On this day January 9, 1839
The French Academy of Sciences announced the Daguerreotype photographic process, named after its inventor, French artist and chemist Louis Daguerre.
The announcement of the daguerreotype process in 1839, along with William Fox Talbot’s in the same year, marks the date used as the invention of photography.
Instead of Daguerre obtaining a French patent, the French government provided a pension for him.
In Britain, Miles Berry, acting on Daguerre’s behalf, obtained a patent for the daguerreotype process on 14 August 1839. Almost simultaneously, on 19 August 1839, the French government announced the invention as a gift “Free to the World”.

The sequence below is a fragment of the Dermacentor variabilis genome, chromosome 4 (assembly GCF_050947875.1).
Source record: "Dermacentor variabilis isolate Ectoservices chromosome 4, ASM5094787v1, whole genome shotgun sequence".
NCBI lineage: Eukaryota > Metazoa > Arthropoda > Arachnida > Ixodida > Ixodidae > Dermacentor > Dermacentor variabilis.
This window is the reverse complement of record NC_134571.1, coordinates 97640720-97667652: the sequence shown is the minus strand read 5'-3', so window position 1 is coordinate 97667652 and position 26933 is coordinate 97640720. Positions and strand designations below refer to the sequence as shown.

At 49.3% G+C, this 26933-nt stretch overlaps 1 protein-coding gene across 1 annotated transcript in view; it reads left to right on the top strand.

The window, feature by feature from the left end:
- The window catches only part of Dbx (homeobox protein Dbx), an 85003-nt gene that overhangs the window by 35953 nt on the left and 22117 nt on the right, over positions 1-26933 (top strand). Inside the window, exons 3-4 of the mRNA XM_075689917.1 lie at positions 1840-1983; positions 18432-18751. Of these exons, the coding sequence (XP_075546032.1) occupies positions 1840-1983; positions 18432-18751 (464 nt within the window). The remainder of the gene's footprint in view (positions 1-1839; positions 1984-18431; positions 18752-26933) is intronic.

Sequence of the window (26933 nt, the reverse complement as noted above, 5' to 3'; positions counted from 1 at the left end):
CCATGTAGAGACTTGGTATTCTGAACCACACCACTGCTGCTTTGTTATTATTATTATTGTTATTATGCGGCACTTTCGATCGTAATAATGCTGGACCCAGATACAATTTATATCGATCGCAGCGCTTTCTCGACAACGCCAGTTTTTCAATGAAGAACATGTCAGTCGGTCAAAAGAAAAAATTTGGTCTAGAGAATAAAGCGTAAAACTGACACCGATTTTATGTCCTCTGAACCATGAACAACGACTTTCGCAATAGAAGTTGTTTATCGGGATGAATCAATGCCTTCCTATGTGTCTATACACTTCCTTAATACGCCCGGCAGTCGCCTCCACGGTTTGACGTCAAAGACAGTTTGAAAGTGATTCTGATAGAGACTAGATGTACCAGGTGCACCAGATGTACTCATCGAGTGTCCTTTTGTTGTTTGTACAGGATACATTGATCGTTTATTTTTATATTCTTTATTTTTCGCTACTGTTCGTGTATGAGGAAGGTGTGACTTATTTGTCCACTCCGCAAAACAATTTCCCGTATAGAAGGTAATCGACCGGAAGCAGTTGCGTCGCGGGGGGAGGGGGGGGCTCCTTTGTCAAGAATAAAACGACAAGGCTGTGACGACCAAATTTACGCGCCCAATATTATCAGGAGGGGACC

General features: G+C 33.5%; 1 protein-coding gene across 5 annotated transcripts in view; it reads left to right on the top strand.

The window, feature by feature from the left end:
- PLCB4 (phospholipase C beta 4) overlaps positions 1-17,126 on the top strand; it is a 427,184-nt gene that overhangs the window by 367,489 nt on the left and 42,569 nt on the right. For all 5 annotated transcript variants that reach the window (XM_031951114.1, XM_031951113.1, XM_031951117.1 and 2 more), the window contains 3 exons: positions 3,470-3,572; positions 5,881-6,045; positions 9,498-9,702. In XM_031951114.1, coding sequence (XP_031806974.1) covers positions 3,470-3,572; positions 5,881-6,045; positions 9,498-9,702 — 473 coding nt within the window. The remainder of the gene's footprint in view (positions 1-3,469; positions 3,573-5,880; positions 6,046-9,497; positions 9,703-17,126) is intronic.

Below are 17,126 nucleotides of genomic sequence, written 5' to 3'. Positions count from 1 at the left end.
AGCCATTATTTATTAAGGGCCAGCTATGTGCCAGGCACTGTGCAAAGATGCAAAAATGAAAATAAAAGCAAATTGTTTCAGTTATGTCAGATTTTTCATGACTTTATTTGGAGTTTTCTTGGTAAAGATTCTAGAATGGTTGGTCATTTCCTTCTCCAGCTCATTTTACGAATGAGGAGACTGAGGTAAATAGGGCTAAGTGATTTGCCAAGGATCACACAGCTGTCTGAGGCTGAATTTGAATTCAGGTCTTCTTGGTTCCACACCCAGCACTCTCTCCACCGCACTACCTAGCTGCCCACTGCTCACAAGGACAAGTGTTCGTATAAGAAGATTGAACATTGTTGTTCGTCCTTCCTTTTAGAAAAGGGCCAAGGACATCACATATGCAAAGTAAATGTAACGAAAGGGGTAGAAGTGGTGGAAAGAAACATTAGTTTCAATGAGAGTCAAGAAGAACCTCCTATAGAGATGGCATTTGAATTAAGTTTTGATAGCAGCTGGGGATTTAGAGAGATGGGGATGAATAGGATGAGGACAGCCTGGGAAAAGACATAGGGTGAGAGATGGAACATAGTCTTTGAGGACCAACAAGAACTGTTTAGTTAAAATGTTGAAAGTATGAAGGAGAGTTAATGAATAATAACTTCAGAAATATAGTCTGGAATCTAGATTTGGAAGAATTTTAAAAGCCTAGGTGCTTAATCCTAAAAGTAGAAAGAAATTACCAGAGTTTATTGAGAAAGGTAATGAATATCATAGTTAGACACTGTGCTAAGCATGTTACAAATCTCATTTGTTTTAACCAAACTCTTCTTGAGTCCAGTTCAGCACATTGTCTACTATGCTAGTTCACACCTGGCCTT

A daguerreotype (original French: daguerréotype) is an early type of photograph in which the image is exposed directly onto a mirror-polished surface of silver bearing a coating of silver halide particles deposited by iodine vapor.
The daguerreotype is a negative image, but the mirrored surface of the metal plate reflects the image and makes it appear positive in the proper light. Thus, daguerreotype is a direct photographic process without the capacity for duplication.